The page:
What's the point of view in "After Twenty Years" by O. Henry?

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The story is told by an anonymous narrator and features two points of view, those of Jimmy and Bob. Although Jimmy is not identified, the fact that it is this cop's point of view is shown from the beginning of the encounter.

When about midway of a certain block the...

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The story is told by an anonymous narrator and features two points of view, those of Jimmy and Bob. Although Jimmy is not identified, the fact that it is this cop's point of view is shown from the beginning of the encounter.

When about midway of a certain block the policeman suddenly slowed his walk. In the doorway of a darkened hardware store a man leaned, with an unlighted cigar in his mouth. 

The policeman slows his walk because he sees the man standing in the doorway. The Summary section in the enotes Study Guide explains that Bob is being seen and heard via the cop's point of view.

The waiting man strikes a match to light the cigar he is holding, and in the brief flash of illumination, the officer notes that the person before him has "a pale, square-jawed face with keen eyes, and a little white scar near his right eyebrow." On his scarf is a large diamond, indicating great wealth. 

Once it is established that the officer is noting the other man, then everything else Bob says and does is presumably seen and heard from Jimmy's point of view.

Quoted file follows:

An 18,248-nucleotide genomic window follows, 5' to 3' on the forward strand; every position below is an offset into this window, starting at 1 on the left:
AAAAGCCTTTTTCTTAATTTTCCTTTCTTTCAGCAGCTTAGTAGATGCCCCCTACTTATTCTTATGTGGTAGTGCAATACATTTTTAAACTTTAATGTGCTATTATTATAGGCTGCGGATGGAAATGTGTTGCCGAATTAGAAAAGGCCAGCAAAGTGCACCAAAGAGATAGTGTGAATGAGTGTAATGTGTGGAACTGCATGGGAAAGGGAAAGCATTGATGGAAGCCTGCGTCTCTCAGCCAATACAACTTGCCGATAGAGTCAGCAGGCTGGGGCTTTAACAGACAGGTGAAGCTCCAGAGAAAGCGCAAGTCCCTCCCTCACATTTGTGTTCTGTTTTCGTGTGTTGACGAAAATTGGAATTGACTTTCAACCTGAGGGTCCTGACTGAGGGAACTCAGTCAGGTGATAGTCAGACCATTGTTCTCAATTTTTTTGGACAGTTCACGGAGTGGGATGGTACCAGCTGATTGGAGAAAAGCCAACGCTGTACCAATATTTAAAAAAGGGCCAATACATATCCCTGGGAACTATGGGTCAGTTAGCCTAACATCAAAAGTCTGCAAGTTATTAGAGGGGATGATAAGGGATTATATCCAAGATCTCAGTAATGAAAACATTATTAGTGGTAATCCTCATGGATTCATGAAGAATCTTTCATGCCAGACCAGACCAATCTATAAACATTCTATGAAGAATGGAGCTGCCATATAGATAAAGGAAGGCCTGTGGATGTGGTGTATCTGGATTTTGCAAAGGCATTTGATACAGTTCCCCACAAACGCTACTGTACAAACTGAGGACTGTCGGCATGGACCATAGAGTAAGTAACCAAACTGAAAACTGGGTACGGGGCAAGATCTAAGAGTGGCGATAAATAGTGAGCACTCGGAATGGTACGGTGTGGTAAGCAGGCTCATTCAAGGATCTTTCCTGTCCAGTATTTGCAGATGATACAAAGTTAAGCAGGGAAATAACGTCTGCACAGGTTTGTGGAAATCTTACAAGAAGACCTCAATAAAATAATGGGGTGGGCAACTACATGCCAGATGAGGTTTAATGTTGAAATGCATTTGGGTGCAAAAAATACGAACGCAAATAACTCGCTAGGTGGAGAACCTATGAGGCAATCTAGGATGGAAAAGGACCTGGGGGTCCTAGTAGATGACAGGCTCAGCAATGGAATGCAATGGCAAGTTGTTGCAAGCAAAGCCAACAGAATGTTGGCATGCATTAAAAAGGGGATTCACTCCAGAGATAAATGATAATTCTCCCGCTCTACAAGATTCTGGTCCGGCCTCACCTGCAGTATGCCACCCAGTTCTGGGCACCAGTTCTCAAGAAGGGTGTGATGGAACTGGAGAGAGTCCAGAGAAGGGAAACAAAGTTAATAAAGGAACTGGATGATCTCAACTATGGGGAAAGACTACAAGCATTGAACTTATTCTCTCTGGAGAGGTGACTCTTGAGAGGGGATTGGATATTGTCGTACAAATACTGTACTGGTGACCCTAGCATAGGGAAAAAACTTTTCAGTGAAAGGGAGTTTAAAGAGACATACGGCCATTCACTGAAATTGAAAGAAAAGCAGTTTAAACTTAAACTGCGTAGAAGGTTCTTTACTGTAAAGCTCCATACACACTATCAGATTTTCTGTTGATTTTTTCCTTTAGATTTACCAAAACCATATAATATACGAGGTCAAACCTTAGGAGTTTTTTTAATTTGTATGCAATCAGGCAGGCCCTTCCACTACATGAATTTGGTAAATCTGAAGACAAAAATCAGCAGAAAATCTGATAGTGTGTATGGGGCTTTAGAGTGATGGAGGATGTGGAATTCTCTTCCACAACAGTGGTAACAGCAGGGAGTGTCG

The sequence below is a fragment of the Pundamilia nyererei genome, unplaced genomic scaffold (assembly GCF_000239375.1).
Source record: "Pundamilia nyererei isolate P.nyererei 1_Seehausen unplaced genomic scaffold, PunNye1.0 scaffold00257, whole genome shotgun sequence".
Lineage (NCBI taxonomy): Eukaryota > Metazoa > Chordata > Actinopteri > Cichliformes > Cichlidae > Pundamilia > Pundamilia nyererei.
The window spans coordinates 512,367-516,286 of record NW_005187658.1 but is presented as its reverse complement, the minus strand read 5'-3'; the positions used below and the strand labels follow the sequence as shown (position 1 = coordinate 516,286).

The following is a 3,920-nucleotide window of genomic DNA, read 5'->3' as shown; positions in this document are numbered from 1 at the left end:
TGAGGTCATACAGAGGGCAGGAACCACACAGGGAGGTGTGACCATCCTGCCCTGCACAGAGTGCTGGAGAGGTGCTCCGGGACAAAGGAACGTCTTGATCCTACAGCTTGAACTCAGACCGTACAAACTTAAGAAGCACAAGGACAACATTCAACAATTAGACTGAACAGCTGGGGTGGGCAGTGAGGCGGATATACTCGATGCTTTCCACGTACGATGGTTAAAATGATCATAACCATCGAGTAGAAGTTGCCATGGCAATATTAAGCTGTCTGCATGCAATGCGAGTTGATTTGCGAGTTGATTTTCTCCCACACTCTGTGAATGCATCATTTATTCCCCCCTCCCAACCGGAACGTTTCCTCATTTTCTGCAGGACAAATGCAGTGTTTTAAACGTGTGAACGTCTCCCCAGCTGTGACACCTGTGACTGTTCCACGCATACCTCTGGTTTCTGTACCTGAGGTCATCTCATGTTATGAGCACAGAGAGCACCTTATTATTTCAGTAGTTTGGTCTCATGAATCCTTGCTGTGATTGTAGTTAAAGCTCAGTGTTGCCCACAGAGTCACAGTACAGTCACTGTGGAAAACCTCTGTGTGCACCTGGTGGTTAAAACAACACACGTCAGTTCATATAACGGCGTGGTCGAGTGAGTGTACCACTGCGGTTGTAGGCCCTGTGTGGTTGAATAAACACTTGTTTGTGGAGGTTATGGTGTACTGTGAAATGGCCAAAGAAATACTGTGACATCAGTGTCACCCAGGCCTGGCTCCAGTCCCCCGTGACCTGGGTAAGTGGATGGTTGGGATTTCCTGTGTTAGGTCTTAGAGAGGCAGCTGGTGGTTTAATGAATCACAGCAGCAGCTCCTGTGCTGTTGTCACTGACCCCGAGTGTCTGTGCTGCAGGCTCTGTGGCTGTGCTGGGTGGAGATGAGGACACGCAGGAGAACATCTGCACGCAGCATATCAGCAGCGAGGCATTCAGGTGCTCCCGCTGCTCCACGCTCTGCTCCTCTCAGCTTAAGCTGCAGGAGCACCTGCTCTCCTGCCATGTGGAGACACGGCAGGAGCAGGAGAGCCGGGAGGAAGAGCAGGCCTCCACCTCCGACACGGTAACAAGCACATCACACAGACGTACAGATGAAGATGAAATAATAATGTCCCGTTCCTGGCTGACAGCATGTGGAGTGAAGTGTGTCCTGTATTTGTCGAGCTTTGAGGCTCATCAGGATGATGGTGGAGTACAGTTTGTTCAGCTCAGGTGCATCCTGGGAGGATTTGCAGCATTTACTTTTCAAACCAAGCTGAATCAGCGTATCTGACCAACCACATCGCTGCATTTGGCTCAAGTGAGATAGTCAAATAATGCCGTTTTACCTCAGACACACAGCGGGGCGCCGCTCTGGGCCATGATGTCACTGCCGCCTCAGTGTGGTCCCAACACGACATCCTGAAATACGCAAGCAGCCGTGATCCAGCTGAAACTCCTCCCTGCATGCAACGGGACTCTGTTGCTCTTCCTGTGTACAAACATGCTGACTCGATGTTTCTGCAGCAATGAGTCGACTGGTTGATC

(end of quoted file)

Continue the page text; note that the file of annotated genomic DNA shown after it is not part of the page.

Jimmy leaves Bob standing alone in the doorway, smoking his cigar and waiting for his old friend. Then:

About twenty minutes he waited, and then a tall man in a long overcoat, with collar turned up to his ears, hurried across from the opposite side of the street. He went directly to the waiting man.

The tall man quite obviously is seen from Bob's point of view, and everything else up to the end is described from this second point of view. For example:

The man from the West stopped suddenly and released his arm.

“You're not Jimmy Wells,” he snapped. “Twenty years is a long time, but not long enough to change a man's nose from a Roman to a pug.”

After telling Bob he is under arrest, the plainclothes detective hands him a note. The text of the note must be read from Bob's point of view, since it is addressed to him and was handed to him in front of the brightly illuminated drugstore window. It tells him what the cop saw from his point of view when he was talking to Bob in front of the hardware store.

When you struck the match to light your cigar I saw it was the face of the man wanted in Chicago. 

The dual points of view are adroitly handled, since both main characters are not clearly identified for the reader until the very end.

 

 

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